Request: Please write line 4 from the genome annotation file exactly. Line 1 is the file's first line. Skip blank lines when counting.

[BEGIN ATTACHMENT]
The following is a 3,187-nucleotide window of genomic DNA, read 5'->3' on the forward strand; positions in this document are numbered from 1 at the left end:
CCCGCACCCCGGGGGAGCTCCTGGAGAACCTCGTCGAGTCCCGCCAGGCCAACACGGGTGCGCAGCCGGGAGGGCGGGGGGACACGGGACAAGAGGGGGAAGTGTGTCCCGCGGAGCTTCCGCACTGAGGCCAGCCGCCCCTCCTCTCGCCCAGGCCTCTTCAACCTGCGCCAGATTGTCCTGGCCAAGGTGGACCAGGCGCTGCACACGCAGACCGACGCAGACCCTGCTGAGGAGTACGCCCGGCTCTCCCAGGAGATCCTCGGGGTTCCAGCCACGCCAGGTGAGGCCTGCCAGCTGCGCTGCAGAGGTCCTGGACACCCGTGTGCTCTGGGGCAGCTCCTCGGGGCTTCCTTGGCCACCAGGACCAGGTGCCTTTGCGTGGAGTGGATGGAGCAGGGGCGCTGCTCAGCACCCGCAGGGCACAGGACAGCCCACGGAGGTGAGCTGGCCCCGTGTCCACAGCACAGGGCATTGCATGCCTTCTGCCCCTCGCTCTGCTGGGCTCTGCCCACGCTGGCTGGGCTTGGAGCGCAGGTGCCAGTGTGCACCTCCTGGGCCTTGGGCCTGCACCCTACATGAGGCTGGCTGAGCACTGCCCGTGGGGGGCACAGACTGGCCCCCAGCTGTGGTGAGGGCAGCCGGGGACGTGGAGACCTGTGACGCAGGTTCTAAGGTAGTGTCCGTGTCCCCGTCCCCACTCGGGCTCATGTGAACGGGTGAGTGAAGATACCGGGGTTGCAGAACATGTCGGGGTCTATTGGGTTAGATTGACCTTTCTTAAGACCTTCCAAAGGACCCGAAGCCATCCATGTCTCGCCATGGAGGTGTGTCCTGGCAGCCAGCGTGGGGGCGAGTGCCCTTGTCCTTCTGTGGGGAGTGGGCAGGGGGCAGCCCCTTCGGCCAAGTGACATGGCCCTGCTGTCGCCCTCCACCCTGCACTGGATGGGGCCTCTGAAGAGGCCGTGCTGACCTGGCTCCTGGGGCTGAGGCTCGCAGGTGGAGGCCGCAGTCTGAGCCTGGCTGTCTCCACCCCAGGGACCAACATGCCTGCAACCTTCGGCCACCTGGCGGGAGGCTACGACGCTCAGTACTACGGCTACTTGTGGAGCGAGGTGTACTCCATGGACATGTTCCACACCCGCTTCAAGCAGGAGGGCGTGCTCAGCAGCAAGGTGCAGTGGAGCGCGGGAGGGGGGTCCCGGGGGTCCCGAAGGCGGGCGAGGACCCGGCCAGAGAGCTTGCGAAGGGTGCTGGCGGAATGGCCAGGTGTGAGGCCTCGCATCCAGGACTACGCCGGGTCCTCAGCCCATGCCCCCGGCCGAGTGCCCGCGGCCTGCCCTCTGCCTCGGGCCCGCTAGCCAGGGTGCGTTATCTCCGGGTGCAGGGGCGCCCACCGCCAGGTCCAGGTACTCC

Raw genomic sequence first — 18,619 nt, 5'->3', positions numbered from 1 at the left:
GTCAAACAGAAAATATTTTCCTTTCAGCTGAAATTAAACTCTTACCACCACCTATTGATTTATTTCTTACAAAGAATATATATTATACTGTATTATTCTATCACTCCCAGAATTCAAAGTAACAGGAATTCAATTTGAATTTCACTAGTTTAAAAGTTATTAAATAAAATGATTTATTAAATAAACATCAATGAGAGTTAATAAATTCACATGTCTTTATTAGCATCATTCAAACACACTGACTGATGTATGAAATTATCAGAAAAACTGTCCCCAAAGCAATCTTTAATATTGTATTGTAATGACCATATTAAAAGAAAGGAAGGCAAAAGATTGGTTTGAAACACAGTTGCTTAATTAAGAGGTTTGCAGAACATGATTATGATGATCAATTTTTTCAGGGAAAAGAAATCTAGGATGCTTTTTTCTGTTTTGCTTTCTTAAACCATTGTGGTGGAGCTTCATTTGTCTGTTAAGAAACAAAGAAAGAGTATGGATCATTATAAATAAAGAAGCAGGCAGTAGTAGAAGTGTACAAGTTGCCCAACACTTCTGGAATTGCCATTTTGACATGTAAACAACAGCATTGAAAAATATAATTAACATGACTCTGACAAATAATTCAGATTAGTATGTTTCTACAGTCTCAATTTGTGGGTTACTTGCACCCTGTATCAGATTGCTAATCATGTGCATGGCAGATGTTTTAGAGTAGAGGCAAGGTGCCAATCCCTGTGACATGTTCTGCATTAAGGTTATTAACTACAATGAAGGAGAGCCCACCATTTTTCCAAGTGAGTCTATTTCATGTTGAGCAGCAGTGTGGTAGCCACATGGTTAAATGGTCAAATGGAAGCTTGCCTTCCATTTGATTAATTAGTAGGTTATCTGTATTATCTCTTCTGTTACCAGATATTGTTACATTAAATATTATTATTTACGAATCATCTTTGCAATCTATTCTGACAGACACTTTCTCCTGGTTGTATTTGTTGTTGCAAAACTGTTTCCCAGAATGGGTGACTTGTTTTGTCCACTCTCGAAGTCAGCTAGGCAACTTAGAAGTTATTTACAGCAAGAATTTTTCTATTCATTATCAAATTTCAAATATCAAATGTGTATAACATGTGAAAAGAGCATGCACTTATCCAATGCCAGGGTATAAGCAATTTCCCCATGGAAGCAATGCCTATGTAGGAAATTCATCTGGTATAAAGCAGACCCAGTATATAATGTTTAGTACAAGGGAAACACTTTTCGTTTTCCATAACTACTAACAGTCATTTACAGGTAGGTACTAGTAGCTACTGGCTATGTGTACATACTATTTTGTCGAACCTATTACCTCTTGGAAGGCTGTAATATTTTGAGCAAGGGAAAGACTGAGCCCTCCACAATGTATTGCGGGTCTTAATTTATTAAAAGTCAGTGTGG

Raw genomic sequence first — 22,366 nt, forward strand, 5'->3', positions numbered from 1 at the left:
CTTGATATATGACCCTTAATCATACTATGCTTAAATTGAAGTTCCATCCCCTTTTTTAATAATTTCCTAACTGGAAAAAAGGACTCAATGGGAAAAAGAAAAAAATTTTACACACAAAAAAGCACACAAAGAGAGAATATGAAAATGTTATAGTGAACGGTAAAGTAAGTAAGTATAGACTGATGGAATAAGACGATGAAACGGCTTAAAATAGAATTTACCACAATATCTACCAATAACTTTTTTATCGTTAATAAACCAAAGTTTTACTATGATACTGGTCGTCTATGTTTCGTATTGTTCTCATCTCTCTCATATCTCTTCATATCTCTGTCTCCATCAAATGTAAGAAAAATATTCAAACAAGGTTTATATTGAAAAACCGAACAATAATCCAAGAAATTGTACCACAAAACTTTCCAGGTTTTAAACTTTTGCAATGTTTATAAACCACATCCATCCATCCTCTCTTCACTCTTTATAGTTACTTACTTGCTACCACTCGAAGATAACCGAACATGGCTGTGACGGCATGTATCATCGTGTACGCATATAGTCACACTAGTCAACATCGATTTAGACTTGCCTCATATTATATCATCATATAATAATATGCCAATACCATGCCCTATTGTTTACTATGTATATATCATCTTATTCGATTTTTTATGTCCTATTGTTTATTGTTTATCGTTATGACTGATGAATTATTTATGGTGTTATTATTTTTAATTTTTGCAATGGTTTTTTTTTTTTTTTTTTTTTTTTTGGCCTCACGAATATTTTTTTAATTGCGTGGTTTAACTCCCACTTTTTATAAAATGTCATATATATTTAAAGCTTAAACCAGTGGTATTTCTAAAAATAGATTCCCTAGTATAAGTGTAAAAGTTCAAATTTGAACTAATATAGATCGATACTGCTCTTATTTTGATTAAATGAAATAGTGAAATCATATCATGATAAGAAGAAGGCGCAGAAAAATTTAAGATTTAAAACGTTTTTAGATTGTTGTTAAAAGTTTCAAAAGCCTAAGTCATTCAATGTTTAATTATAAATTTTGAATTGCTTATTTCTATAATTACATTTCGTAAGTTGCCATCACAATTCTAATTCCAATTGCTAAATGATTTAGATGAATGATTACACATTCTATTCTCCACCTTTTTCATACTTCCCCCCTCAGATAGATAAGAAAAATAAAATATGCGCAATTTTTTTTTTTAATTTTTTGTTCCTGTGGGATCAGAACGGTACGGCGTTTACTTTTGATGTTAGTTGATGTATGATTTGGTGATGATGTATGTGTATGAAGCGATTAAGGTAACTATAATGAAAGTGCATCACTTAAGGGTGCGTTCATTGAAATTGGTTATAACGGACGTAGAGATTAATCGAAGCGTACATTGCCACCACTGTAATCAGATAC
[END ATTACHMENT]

GTCAAACAGAAAATATTTTCCTTTCAGCTGAAATTAAACTCTTACCACCACCTATTGATTTATTTCTTACAAAGAATATATATTATACTGTATTATTCTATCACTCCCAGAATTCAAAGTAACAGGAATTCAATTTGAATTTCACTAGTTTAAAAGTTATTAAATAAAATGATTTATTAAATAAACATCAATGAGAGTTAATAAATTCACATGTCTTTATTAGCATCATTCAAACACACTGACTGATGTATGAAATTATCAGAAAAACTGTCCCCAAAGCAATCTTTAATATTGTATTGTAATGACCATATTAAAAGAAAGGAAGGCAAAAGATTGGTTTGAAACACAGTTGCTTAATTAAGAGGTTTGCAGAACATGATTATGATGATCAATTTTTTCAGGGAAAAGAAATCTAGGATGCTTTTTTCTGTTTTGCTTTCTTAAACCATTGTGGTGGAGCTTCATTTGTCTGTTAAGAAACAAAGAAAGAGTATGGATCATTATAAATAAAGAAGCAGGCAGTAGTAGAAGTGTACAAGTTGCCCAACACTTCTGGAATTGCCATTTTGACATGTAAACAACAGCATTGAAAAATATAATTAACATGACTCTGACAAATAATTCAGATTAGTATGTTTCTACAGTCTCAATTTGTGGGTTACTTGCACCCTGTATCAGATTGCTAATCATGTGCATGGCAGATGTTTTAGAGTAGAGGCAAGGTGCCAATCCCTGTGACATGTTCTGCATTAAGGTTATTAACTACAATGAAGGAGAGCCCACCATTTTTCCAAGTGAGTCTATTTCATGTTGAGCAGCAGTGTGGTAGCCACATGGTTAAATGGTCAAATGGAAGCTTGCCTTCCATTTGATTAATTAGTAGGTTATCTGTATTATCTCTTCTGTTACCAGATATTGTTACATTAAATATTATTATTTACGAATCATCTTTGCAATCTATTCTGACAGACACTTTCTCCTGGTTGTATTTGTTGTTGCAAAACTGTTTCCCAGAATGGGTGACTTGTTTTGTCCACTCTCGAAGTCAGCTAGGCAACTTAGAAGTTATTTACAGCAAGAATTTTTCTATTCATTATCAAATTTCAAATATCAAATGTGTATAACATGTGAAAAGAGCATGCACTTATCCAATGCCAGGGTATAAGCAATTTCCCCATGGAAGCAATGCCTATGTAGGAAATTCATCTGGTATAAAGCAGACCCAGTATATAATGTTTAGTACAAGGGAAACACTTTTCGTTTTCCATAACTACTAACAGTCATTTACAGGTAGGTACTAGTAGCTACTGGCTATGTGTACATACTATTTTGTCGAACCTATTACCTCTTGGAAGGCTGTAATATTTTGAGCAAGGGAAAGACTGAGCCCTCCACAATGTATTGCGGGTCTTAATTTATTAAAAGTCAGTGTGG